Via on Jun 6, 2013

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Last month I launched a new weekly podcast series featuring real conversations with some of the most progressive people I know.

I felt interviewing my own friends—many of whom live very full lives—just didn’t get down deep enough into who they really are or address the matters that concern them on a daily basis; therefore the idea of reconnecting with everyone, having an intimate conversation and sharing it with anyone who wanted to listen in, was very appealing.
Not surprisingly, when one goes deep, core themes emerge. One of the most popular topics, as you can imagine are relationships. Though I haven’t had the opportunity to edit together a collage of thoughts around the theme, one of the most successful discussions to date was model Kate Dillon’s thoughts around maintaining one’s independence whilst being married with children.
As a strong, independent woman, I recognize the need for autonomy in my own life—in and out of a romantic relationship. And as a close friend of Kate’s—who is, by the way, another self-reliant, freethinking individual—I couldn’t help but inquire about how she is managing now being a wife and mother.
“I am still working through the transition,” she confided. “[I realized] we had to be partners and get past the love part. The love part becomes the foundation you rely on when things get tough.”

After the conversation, we came up with five ways how one can be autonomous while maintaining a strong relationship. Ironically, I feel that preserving some of your independence only gives a relationship more strength, spontaneity and longevity.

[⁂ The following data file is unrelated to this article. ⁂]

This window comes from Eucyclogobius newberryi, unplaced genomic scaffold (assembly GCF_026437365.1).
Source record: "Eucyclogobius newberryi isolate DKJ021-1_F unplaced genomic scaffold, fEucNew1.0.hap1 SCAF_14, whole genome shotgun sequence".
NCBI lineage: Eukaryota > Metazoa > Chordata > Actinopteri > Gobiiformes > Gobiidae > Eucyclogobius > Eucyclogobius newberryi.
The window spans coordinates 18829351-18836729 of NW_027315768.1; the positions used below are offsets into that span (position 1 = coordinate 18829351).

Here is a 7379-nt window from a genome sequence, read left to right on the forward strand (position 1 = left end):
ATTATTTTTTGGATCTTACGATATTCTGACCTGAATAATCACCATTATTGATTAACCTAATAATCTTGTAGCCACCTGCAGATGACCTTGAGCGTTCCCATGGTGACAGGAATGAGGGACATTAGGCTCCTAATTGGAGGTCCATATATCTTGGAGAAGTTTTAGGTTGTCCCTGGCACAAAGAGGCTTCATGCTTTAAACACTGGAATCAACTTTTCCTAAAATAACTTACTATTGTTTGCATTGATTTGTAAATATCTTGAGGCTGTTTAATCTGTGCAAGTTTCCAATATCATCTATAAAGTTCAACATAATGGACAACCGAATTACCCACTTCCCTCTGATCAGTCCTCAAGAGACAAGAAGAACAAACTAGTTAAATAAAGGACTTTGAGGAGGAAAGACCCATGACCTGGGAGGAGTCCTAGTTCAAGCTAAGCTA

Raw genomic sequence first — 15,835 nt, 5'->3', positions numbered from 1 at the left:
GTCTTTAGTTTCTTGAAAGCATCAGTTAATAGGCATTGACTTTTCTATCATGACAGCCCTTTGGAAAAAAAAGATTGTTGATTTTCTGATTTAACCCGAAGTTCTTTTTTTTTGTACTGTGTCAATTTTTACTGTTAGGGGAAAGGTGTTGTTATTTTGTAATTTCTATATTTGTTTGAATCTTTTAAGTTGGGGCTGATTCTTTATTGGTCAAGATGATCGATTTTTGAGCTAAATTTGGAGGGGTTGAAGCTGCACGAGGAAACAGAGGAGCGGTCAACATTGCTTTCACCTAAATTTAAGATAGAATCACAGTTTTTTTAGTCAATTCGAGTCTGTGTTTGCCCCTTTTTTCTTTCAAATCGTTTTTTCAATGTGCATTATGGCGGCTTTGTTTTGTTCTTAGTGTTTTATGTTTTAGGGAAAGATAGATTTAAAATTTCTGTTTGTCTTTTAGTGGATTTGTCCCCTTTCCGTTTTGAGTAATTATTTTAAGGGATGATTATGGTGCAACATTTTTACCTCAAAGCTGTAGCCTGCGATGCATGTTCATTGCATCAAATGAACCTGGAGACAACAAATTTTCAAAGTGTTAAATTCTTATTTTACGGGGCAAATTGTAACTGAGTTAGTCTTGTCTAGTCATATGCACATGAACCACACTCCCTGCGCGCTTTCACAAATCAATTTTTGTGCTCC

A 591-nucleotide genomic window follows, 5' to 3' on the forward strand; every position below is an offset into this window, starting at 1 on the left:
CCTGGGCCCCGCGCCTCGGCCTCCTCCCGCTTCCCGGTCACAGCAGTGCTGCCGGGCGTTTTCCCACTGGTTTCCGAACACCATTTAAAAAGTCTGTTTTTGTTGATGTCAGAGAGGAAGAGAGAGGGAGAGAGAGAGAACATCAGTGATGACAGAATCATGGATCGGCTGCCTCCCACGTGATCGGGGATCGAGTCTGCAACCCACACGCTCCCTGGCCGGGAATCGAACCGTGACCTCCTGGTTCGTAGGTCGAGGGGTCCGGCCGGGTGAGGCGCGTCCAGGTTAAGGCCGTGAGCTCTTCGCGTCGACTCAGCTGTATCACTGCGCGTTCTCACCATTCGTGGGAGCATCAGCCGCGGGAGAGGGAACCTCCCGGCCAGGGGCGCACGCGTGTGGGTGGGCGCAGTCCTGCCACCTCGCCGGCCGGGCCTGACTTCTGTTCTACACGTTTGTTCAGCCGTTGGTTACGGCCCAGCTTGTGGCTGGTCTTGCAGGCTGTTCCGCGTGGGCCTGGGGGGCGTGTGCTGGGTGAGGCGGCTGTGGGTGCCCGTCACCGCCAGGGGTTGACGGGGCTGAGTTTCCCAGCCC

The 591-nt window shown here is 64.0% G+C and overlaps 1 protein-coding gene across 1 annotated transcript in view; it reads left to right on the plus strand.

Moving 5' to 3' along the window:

5. Take a time out.

It’s easy to feel overwhelmed in a relationship, particularly if you are spending your time tending to the needs of other people and forgetting your own. When you identify this happening, do yourself a favor and take a time out.
“It’s funny because I used to give my son a time out,” says Kate. But what she realizes is that she often needs to give herself a break.
Go read a book, take a walk in the park, get a massage, or even take a hot shower to have some quiet time.

4. Don’t forget your friends.

How many times have you heard friends complain that they never see you anymore ever since you’ve been hitched?
The strong bonds you build along the way with your friends are one of the greatest gifts you can give yourself in life. After all, whom can you turn to if the waters get a little turbulent with your significant other? Make the time for close friends—even if it’s a day a week.
A girl’s or guy’s night out may just be the recipe for a successful relationship in the long run.

3. Have your own hobbies.

As much as it is important to have activities that you do with one another, it is also vital to maintain your own sense of self through activities that speak to your individuality. Perhaps you and your counterpart love to run together, but he or she can’t stand yoga. That’s okay.
Explore the activities that bring you together and don’t be afraid to continue to do the ones that give you a sense of self.

2. Have some alone time.

Beyond taking a time out, it is important to give yourself an extended vacation from life once in a while. “I need a lot of time by myself to recharge,” Kate admits.
This may mean taking a retreat away to another city or training for a triathlon or half-marathon, which gives one an extended amount of time to let one’s mind wander.

1. Communicate openly.

Communicating openly with your loved one is far and away the most important aspect to the health and longevity of any relationship. Even if he or she doesn’t see eye-to-eye all the time, there is an undeniable power behind telling your counterpart when you feel as if you need time away.
This will only add to a deeper understanding of your needs and oftentimes result in a compromise that you can both agree on.

Click here to view the full length of the conversation with Kate Dillon.

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Ed: Bryonie Wise

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